by Edith Cody-Rice

The first sentence of every novel should be: Trust me, this will take time but there is order here, very faint, very human. Meander if you want to get to town.

This is a quote from Michael Ondaatje which applies to all of his novels and his recently published Warlight is no exception. Born in Sri Lanka in 1943, Mr. Ondaatje moved to England in 1954, and in 1962 moved to Canada where he has lived ever since. The winner of numerous literary prizes, including the Booker, the Giller, the Prix Médicis étranger and the Governor General’s literary award, he now ranks as one of the most important literary figures in Canada, particularly after the publication of his enormously successful novel The English Patient which was made into an equally successful film.

Mr. Ondaatje is essentially a poet and his use of language reflects a poet’s sensibility.  Warlight reveals his talented use of economical language to create an atmosphere, a story and a sense of mystery which permeates the work. The setting is post World War II London, still dark and traumatized and the narrator is Nathaniel, the son of an apparently normal father and mother who are leaving him and his sister Rachel while the husband takes up a job in Singapore. To leave two young children and go half way around the world is strange enough, but they leave the siblings in the care of an odd character whom the children dub “The Moth”, a lodger who invites into the home a strange collection of seemingly shady characters. The children suspect he is a criminal. And the couple prove to be far from “normal”.

In describing the London of the time, Nathaniel muses,

I used to sit on the top level of a show-moving bus and peer down at the empty streets. There were parts of the city where you saw no one, only a few children, walking solitary, listless as small ghosts. It was a time of war ghosts, the grey buildings unlit, even at night, their shattered windows still covered over in black material where glass had been. The city still felt wounded, uncertain of itself. It allowed one to be rule-less. Everything had already happened. Hadn’t it?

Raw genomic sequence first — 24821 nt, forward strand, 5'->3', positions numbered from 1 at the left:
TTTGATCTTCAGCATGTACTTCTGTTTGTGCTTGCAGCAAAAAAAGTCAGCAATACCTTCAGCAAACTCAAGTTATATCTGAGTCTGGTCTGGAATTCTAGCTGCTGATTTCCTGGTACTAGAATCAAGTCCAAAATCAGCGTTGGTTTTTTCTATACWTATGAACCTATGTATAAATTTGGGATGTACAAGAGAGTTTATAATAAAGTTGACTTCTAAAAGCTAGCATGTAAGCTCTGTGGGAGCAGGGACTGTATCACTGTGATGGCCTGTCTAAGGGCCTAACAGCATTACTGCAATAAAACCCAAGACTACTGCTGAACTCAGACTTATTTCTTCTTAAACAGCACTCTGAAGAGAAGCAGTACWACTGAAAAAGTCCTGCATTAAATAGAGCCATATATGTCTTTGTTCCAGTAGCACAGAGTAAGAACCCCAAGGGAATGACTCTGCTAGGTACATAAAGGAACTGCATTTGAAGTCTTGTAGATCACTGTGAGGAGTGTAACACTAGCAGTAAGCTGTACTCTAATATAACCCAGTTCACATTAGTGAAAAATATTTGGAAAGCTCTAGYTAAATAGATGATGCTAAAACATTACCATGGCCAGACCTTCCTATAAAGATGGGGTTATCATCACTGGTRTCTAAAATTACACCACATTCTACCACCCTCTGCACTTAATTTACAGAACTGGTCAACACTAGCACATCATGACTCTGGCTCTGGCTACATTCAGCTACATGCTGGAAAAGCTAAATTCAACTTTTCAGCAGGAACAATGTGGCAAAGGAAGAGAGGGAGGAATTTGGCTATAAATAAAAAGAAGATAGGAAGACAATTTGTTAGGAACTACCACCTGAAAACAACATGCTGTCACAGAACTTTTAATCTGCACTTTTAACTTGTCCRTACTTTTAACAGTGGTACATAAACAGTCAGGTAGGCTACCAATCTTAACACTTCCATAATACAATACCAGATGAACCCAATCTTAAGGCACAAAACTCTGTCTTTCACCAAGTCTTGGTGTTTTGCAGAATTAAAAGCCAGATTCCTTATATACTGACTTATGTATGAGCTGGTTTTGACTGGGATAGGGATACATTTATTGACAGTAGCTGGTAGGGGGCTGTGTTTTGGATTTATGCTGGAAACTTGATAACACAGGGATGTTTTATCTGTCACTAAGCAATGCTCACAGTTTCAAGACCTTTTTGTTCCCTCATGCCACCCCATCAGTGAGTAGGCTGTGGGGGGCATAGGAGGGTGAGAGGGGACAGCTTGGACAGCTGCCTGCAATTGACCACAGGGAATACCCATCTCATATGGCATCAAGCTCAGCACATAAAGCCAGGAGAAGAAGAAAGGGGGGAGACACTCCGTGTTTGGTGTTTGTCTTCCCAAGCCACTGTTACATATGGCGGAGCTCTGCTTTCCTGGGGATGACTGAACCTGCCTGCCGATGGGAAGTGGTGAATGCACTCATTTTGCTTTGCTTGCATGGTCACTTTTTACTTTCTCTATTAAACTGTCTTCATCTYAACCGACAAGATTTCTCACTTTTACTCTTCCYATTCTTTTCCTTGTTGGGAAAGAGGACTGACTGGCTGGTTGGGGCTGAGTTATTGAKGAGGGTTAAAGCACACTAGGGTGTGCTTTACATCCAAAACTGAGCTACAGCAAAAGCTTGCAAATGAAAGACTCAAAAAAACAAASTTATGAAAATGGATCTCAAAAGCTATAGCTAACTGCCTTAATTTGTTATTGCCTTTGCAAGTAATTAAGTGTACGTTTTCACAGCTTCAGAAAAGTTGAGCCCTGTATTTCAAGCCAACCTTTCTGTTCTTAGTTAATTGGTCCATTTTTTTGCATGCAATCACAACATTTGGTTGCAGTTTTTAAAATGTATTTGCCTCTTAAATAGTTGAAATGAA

The story is told in retrospect by Nathaniel, now adult, who reflects on his childhood, so abruptly terminated by the departure of his parents. He recounts his adolescence when he was set apart from his peers by his involvement with the Moth and his friends. What is t he truth underlying all of this? That truth is revealed slowly, darkly and in bits making a whole with difficulty.

For the backdrop of the novel is a Europe in which the war did not end with the armistice. Deeply injured and vengeful factions wreak chaos and catastrophe upon each other in actions small and large across Europe. The story hints at and obliquely engages with the deep and cataclysmic trauma that has scarred its people.

But not only London is uncertain. Life itself is on unstable ground and the reader feels this throughout the book. The children live, but are never sure what they are living or why and they grow up in what seems to be the rather careless protection of The Moth.

In an interview with the Toronto Star about Warlight, Mr. Ondaatje said,

I didn’t want it to be a book about the Second World War, or a war novel. It was much more a domestic situation in a way. The ending of wars is always kind of a treacherous time you know, we (take it) that it’s always kind of a positive thing, but all these deals are being made, contracts are being signed, so it was just that leap from a war period to a peacetime period and all those hidden things that go on.

Slowly, the fog clears, but never entirely and Nathaniel is left, himself rather damaged it seems, to sit reflecting in his walled garden.

Mr. Ondaatje’s great forte is  his use of the most finely tuned prose: his ability to conjure up a scene through meticulous attention to detail but to leave an underlying mystery intact and his talent at making tangible the intangible: the atmosphere, the complex emotions. It is all on display in this novel. You feel he has penetrated a trembling soul. The work of a master.